Serengeti National Park is a transition area, with distinct changeovers going from rich flat soils, to poor hilly soils in the north, attracting a wide variety of vegetation and animals. Whether you are looking for big cats, birds or even smaller creatures: Serengeti National Park delivers. Even to understand and experience just a small part of this ecosystem, will change your vision on our world and the environment.
Stretching along a vast plateau between the eastern arm of the rugged Rift Valley and the huge expanse of Lake Victoria, the park covers an immense 14 800 km² (5 700 square miles) on Tanzania’s northern border with Kenya. The park is famous for its vast, open grasslands, which allow for excellent sightings of the abundant wildlife. Tanzania’s oldest game reserve, it is also one of the oldest ecosystems on earth and its climate and vegetation have remained largely untouched for millions of years.
While the Serengeti boasts incredible numbers of resident wildlife, it is perhaps best known as the site of the annual Great Migration, when an estimated three million antelope – mostly wildebeest — migrate to Kenya’s Masai Mara Game Reserve. One of the greatest spectacles in the natural world, the migration follows the seasonal rains, spending the wet season on the south eastern plains of Tanzania and the dry season in the woodlands of north western Kenya. Between January and March the wildebeest give birth on the short grass plains of the south eastern Serengeti. This time of year attracts a vast plethora of predators, from lion to hyena, leopard and cheetah. As the grazing runs low in this area the wildebeest move to the central Serengeti and then the Western Corridor before crossing the Grumeti and Mara Rivers on their journey south in Kenya. Braving the jaws of some of Africa’s largest crocodiles, the river crossings are always a dramatic and emotional sight.
Serengeti National Park: The Experience (Migration)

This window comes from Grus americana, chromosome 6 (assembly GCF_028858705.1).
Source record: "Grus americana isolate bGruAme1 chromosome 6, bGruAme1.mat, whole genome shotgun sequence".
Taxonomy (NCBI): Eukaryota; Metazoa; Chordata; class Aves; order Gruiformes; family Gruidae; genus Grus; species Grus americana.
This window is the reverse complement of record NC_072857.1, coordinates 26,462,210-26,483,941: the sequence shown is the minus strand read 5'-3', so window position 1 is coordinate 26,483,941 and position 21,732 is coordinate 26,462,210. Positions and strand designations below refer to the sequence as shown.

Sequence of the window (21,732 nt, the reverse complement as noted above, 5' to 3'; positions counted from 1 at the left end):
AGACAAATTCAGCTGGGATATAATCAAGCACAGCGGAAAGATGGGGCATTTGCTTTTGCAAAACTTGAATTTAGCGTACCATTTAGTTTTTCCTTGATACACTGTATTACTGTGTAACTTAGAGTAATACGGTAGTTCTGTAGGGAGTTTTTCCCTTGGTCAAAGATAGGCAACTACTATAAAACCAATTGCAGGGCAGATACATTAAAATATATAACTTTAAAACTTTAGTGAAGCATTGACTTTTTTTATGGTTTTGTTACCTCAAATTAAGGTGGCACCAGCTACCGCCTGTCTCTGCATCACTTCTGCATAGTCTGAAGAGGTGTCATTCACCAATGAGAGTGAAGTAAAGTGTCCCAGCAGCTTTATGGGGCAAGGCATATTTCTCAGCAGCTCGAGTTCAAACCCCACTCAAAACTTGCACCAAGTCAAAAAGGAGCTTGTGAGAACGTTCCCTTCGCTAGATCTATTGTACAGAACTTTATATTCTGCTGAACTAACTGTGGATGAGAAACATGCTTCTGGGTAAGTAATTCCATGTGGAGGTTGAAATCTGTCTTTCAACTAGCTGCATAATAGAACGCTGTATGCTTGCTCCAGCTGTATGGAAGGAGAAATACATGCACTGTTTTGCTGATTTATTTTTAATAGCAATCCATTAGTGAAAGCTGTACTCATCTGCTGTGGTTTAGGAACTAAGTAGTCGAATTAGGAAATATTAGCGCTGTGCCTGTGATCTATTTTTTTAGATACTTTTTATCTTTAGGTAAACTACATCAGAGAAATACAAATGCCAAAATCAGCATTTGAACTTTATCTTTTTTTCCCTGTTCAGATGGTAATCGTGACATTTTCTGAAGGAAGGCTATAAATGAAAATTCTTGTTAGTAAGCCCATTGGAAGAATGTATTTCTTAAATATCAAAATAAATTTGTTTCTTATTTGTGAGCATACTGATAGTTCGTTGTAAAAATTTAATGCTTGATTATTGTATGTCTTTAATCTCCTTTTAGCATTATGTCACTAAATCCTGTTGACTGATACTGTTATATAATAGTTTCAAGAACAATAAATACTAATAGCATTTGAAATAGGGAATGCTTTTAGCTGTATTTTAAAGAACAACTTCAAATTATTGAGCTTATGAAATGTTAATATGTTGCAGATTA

For many, the Serengeti’s No. 1 attraction is the opportunity to witness the Great Migration. Many safari operators and mobile camps are dedicated to putting you at the heart of the action; whether that’s watching newborn calves take their first steps in the grasslands of the south, or experiencing the drama of a Mara River crossing. To view the migration, you’ll need to time your trip carefully, as the herds’ movements are dependent on the rains and can change from year to year. Regardless of when you travel, a standard game drive gives you a front-row seat to the Serengeti’s incredible biodiversity.
However, if you want to see the wildebeest migration, the herds gather in the south from December to May, then move into the Western Corridor from May to July. To see the herds crossing the Mara River, you’ll need to be there in July, August, or November.
Serengeti National Park: Birdlife
The Serengeti has more than 500 bird species recorded, and the Serengeti-Mara ecosystem is one of Africa’s Endemic Bird Areas (land important for habitat-based bird conservation containing restricted-range bird species), hosting five bird species found nowhere else.
These specials are easy to locate within their restricted range. The grey-breasted spurfowl is common in the Seronera area. In woodland areas, parties of Fischer’s lovebird draw attention to themselves and the rufous-tailed weaver is a fascinating bird placed in its own genus. The other two endemics are the Usambiro barbet and the grey-crested helmet-shrike. Migratory birds are present from November to April.